Praful Bidwai: First, as an outsider, I am struck and deeply dismayed by the lack of will that the European states have shown to reform NATO. Ten years after the Cold War ended, what the hell is NATO doing, what is it about? It lost its fundamental rationale. Nuclear weapons, each single nuclear weapon in possession of NATO should be dismantled. It is a crying shame that that is not happening. I am struck also by the lack of initiative of a number of political parties, perhaps even of civil society organizations in Europe.
I do not believe that it is impossible to get rid of biological and chemical weapons. We do have a pretty good chemical weapons' convention with a strict system of verification, which can be a model, and I think a similar protocol is on the agenda for the biological weapons' treaty and so on. So, it is possible to do that, but I take the point that unless you
Klarissa Nienhuys: Without further ado, I give the floor to Dan. Dan is director and founder of the British Security Information Council in London, which works together with Karel Koster and the group in Berlin and Brussels in the PENN network.
Dan Plesch: Well, I was asked to talk about a dream and imagine that I was secretary general of NATO. It feels a little bit more like a nightmare, I must say. I suppose being English, if I was secretary general of NATO, the first thing that would happen is that I would become a Lord. So I suppose I am a Lord and you are, I suppose, a slightly expanded NATO council, not 19, but maybe 50 or so, a fully expanded NATO, a citizens' NATO perhaps. I would like to thank the excellent presentations from my policy planning staff during the course of the afternoon, to which I have little to add in respect to the analysis in the present situation.
I would like to do three things this evening. The first is just to leave you with some models, some frameworks for thinking and perhaps for talking to other people about these issues. Secondly, to talk a little bit about my crystal ball over the next couple of years, what we will have to face. And thirdly, and by no means least, a programme that Phyllis Bennis, earlier on, and other speakers have talked about, of what we should do. Well, I would hope to offer some suggestions.
First of all, to models. We keep talking about NATO. NATO as such is not a thing. It is a mess, a committee of trade-offs and arguments, and bargains and wrangles, which makes any peace movement discussion and complexity look trivial. So do not think and talk of it as a in the first person singular, think of it as a form of collectivity; except when something definitive happens.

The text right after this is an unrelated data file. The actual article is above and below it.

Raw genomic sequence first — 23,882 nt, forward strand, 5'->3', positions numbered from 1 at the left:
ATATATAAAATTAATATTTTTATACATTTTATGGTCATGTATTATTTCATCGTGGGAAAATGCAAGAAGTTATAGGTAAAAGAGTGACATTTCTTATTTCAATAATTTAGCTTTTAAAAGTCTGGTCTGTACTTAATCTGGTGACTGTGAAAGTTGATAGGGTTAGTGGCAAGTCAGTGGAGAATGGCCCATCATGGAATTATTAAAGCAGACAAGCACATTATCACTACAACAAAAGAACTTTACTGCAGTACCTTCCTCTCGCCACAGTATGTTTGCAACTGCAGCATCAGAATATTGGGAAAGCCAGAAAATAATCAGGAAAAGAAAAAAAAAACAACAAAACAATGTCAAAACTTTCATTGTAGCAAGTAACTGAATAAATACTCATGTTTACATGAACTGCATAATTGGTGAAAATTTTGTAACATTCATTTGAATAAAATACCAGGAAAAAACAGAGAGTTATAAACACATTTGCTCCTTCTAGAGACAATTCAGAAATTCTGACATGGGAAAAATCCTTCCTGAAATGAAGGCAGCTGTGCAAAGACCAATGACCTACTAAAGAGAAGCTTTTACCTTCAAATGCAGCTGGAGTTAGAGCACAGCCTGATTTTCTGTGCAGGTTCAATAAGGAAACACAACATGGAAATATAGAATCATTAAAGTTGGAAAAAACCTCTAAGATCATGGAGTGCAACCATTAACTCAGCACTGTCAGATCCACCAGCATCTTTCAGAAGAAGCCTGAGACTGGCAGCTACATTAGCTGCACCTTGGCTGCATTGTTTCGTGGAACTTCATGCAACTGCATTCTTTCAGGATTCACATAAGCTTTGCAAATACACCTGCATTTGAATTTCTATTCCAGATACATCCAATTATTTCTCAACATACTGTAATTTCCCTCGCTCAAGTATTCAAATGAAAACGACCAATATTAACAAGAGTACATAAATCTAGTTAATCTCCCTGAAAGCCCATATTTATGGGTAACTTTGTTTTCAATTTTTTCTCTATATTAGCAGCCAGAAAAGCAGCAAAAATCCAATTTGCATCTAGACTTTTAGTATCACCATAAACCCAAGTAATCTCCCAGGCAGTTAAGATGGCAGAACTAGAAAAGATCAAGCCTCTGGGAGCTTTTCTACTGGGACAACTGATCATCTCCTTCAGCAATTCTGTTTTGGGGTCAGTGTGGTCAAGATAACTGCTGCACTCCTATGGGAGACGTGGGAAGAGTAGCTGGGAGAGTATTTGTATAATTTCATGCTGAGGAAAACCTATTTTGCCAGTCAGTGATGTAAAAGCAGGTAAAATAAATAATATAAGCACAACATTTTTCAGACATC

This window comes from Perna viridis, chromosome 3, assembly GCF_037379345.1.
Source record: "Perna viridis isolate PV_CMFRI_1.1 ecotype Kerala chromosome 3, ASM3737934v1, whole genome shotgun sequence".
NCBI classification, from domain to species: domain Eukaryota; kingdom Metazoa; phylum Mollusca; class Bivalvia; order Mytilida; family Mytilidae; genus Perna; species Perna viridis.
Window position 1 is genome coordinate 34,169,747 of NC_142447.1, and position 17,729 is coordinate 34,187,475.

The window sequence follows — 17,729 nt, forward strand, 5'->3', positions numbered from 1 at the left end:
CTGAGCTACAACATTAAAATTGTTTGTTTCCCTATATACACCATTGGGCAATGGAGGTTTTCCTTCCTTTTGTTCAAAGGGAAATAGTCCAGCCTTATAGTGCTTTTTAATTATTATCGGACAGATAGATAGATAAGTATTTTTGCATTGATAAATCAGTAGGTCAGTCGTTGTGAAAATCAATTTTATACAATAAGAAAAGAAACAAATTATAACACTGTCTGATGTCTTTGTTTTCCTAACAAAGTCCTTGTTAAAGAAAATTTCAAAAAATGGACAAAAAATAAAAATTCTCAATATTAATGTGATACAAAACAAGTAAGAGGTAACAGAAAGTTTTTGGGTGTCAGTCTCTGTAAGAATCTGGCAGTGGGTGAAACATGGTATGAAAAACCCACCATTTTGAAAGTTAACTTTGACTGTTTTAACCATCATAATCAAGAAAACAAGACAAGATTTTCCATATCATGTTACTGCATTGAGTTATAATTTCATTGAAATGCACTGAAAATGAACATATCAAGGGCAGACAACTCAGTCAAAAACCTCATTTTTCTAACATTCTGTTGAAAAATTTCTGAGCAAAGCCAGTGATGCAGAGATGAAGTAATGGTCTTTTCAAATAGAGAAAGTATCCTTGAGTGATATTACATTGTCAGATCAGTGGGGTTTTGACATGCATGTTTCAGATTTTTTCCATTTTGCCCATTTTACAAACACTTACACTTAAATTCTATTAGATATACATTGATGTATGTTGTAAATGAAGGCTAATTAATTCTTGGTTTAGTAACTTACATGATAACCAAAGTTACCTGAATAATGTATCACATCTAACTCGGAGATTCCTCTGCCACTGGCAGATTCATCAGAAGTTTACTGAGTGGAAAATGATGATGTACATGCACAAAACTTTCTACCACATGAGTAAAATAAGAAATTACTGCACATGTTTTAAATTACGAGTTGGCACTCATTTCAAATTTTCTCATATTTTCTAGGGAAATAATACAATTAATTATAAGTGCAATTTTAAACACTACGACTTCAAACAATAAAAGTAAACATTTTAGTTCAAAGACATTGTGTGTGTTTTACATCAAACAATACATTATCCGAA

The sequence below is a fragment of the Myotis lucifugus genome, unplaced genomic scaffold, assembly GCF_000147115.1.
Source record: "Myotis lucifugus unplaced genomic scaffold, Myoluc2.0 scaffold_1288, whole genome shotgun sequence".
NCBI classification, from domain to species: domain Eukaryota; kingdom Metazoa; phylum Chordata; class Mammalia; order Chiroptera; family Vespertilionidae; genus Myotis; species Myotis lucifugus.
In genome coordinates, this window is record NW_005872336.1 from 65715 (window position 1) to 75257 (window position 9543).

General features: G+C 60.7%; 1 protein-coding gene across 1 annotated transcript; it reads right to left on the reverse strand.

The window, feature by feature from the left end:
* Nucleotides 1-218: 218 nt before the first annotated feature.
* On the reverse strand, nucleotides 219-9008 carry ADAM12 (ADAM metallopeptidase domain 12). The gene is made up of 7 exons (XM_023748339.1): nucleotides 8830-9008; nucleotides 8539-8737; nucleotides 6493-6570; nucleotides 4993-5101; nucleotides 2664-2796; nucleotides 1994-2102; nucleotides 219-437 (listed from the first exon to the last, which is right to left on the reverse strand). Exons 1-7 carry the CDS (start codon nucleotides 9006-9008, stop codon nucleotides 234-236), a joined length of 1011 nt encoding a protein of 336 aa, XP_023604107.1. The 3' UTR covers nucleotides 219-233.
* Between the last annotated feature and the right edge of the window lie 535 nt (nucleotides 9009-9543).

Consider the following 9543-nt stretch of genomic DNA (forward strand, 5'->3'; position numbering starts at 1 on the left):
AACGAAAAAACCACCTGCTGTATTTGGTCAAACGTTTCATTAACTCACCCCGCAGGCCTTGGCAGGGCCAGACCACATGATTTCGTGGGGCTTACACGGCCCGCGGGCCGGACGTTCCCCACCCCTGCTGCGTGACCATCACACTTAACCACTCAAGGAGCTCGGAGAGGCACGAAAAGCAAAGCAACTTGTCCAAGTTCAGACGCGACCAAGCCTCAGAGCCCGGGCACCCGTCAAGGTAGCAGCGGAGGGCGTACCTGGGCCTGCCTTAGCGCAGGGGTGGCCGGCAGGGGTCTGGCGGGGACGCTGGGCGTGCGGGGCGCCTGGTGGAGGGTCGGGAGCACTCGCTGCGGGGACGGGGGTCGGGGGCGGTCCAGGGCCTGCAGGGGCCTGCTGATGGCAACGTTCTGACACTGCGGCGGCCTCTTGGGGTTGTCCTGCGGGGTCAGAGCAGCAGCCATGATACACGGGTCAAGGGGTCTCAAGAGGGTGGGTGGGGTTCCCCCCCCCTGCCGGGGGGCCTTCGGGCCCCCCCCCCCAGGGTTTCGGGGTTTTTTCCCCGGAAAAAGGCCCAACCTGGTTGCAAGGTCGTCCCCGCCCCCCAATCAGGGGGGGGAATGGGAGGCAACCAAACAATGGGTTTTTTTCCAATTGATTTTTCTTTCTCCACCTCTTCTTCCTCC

The second is to realize that NATO is a very small part of the picture from Washington and a very big picture from Europe. Look at it from the other end of a telescope. Europe and much of what we are discussing from Washington is a sideshow with respect to the new game in Washington, which is about bringing China into Washington's fold. And that is a big objective driving American policy with respect to the CTBT, the ABM treaty.
My next model will be that of a very moderate democratic American, Mr. Brezinsky. He wrote a wonderful book a couple of years ago: The Grand Chessboard. In this book, he talks very nicely about how America should manage its Eurasian hegemony and at one point says essentially: "If you are a bit too stupid to understand what I said so far: in the old days of empires we would say that the real imperatives were to keep the barbarians at bay and divided, to make those tributary countries who you are protecting properly protected and make sure that your vassals, your allies, are divided and cannot gang up against you." And that means of course the Europeans, who are at the moment in financial terms actually looking like getting themselves together. I would summarize that the objectives of the secretary general's desk of dealing with all these problems, to be: to keep the Russians relaxed, to keep the Europeans lame, so they cannot run too far, and to keep the Americans tame, if not sane.
And this brings me to the real imperative that one hears from a great many policy makers. There is a great deal that Western officialdom will not talk about in public but they desperately need our help. As secretary general, with that hat on, I would say: we need the peace movement, and those NGO's in particular who supported us going into Kosovo need to engage with us on these other issues, because we need support. So, when we think about the political freedom of action of our foreign ministries, we should be aware that on the receiving end they are often a lot more aware of pressures even than we are.
My last model, perhaps for discussion with the public on all of this, is the riot squad model. If you are trying to keep the peace in Amsterdam and the only thing you had available to you was the riot squad, then that is what you would need. You would not have cops dealing with drunks on the street corner, you would not have courts, you would not have social services, let alone community workers, probation services, employment programmes and all the rest of the programmes of social cohesion and conflict resolution and so on. The blocks would be burning and the discussion in the Town Hall would be that the riots squad needed more and better equipment to make sure it dealt with the riots properly and did not kill people living next door and precisely